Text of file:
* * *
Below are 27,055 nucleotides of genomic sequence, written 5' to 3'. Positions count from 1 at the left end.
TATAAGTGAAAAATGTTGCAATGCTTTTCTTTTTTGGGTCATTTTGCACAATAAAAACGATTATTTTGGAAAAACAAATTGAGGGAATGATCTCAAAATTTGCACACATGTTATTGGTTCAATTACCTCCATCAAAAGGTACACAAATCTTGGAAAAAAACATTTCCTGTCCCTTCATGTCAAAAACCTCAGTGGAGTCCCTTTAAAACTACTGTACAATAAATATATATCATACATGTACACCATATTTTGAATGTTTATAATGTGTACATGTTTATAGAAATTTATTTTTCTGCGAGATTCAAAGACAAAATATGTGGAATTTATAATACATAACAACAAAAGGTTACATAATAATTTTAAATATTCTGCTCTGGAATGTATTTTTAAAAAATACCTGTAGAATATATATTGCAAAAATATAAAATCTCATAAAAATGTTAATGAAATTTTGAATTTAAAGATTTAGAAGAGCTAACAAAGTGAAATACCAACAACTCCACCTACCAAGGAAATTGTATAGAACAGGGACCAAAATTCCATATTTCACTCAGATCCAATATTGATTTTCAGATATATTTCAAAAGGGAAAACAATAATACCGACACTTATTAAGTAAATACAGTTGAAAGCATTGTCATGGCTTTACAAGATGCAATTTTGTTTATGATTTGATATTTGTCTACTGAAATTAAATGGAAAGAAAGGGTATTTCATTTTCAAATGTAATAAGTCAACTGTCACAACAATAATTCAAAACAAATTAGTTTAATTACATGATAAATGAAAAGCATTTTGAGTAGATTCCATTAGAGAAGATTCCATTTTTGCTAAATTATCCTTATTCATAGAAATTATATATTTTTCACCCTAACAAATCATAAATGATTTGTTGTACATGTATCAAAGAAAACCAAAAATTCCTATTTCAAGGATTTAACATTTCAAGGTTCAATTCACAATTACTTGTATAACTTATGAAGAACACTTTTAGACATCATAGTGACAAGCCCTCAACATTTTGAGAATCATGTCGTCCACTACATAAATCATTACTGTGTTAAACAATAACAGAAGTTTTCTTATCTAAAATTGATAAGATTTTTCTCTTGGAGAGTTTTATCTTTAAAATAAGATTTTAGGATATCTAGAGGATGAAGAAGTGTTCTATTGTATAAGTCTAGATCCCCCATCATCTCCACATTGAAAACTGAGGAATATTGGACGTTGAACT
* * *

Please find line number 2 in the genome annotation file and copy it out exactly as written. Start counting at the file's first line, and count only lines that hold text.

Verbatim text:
TATAAGTGAAAAATGTTGCAATGCTTTTCTTTTTTGGGTCATTTTGCACAATAAAAACGATTATTTTGGAAAAACAAATTGAGGGAATGATCTCAAAATTTGCACACATGTTATTGGTTCAATTACCTCCATCAAAAGGTACACAAATCTTGGAAAAAAACATTTCCTGTCCCTTCATGTCAAAAACCTCAGTGGAGTCCCTTTAAAACTACTGTACAATAAATATATATCATACATGTACACCATATTTTGAATGTTTATAATGTGTACATGTTTATAGAAATTTATTTTTCTGCGAGATTCAAAGACAAAATATGTGGAATTTATAATACATAACAACAAAAGGTTACATAATAATTTTAAATATTCTGCTCTGGAATGTATTTTTAAAAAATACCTGTAGAATATATATTGCAAAAATATAAAATCTCATAAAAATGTTAATGAAATTTTGAATTTAAAGATTTAGAAGAGCTAACAAAGTGAAATACCAACAACTCCACCTACCAAGGAAATTGTATAGAACAGGGACCAAAATTCCATATTTCACTCAGATCCAATATTGATTTTCAGATATATTTCAAAAGGGAAAACAATAATACCGACACTTATTAAGTAAATACAGTTGAAAGCATTGTCATGGCTTTACAAGATGCAATTTTGTTTATGATTTGATATTTGTCTACTGAAATTAAATGGAAAGAAAGGGTATTTCATTTTCAAATGTAATAAGTCAACTGTCACAACAATAATTCAAAACAAATTAGTTTAATTACATGATAAATGAAAAGCATTTTGAGTAGATTCCATTAGAGAAGATTCCATTTTTGCTAAATTATCCTTATTCATAGAAATTATATATTTTTCACCCTAACAAATCATAAATGATTTGTTGTACATGTATCAAAGAAAACCAAAAATTCCTATTTCAAGGATTTAACATTTCAAGGTTCAATTCACAATTACTTGTATAACTTATGAAGAACACTTTTAGACATCATAGTGACAAGCCCTCAACATTTTGAGAATCATGTCGTCCACTACATAAATCATTACTGTGTTAAACAATAACAGAAGTTTTCTTATCTAAAATTGATAAGATTTTTCTCTTGGAGAGTTTTATCTTTAAAATAAGATTTTAGGATATCTAGAGGATGAAGAAGTGTTCTATTGTATAAGTCTAGATCCCCCATCATCTCCACATTGAAAACTGAGGAATATTGGACGTTGAACT